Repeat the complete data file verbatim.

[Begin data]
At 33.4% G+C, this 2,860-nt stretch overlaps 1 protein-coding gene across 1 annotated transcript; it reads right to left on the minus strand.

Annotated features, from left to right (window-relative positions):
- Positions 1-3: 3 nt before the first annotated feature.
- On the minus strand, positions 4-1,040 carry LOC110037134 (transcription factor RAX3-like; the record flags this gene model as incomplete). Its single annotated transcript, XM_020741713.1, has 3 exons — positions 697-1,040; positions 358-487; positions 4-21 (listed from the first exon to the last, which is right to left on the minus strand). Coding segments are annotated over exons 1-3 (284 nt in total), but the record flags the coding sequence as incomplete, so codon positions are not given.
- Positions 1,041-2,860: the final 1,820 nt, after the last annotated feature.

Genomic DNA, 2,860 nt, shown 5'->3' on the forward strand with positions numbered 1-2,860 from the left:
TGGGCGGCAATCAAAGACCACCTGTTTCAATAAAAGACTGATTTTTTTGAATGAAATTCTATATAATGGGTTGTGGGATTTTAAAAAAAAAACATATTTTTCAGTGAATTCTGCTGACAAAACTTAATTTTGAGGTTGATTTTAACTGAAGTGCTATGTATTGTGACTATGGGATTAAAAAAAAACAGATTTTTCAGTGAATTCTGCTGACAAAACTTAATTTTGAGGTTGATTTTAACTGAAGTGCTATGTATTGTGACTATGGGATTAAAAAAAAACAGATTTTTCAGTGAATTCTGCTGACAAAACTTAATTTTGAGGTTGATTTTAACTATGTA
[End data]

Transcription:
At 33.4% G+C, this 2,860-nt stretch overlaps 1 protein-coding gene across 1 annotated transcript; it reads right to left on the minus strand.

Annotated features, from left to right (window-relative positions):
- Positions 1-3: 3 nt before the first annotated feature.
- On the minus strand, positions 4-1,040 carry LOC110037134 (transcription factor RAX3-like; the record flags this gene model as incomplete). Its single annotated transcript, XM_020741713.1, has 3 exons — positions 697-1,040; positions 358-487; positions 4-21 (listed from the first exon to the last, which is right to left on the minus strand). Coding segments are annotated over exons 1-3 (284 nt in total), but the record flags the coding sequence as incomplete, so codon positions are not given.
- Positions 1,041-2,860: the final 1,820 nt, after the last annotated feature.

Genomic DNA, 2,860 nt, shown 5'->3' on the forward strand with positions numbered 1-2,860 from the left:
TGGGCGGCAATCAAAGACCACCTGTTTCAATAAAAGACTGATTTTTTTGAATGAAATTCTATATAATGGGTTGTGGGATTTTAAAAAAAAAACATATTTTTCAGTGAATTCTGCTGACAAAACTTAATTTTGAGGTTGATTTTAACTGAAGTGCTATGTATTGTGACTATGGGATTAAAAAAAAACAGATTTTTCAGTGAATTCTGCTGACAAAACTTAATTTTGAGGTTGATTTTAACTGAAGTGCTATGTATTGTGACTATGGGATTAAAAAAAAACAGATTTTTCAGTGAATTCTGCTGACAAAACTTAATTTTGAGGTTGATTTTAACTATGTA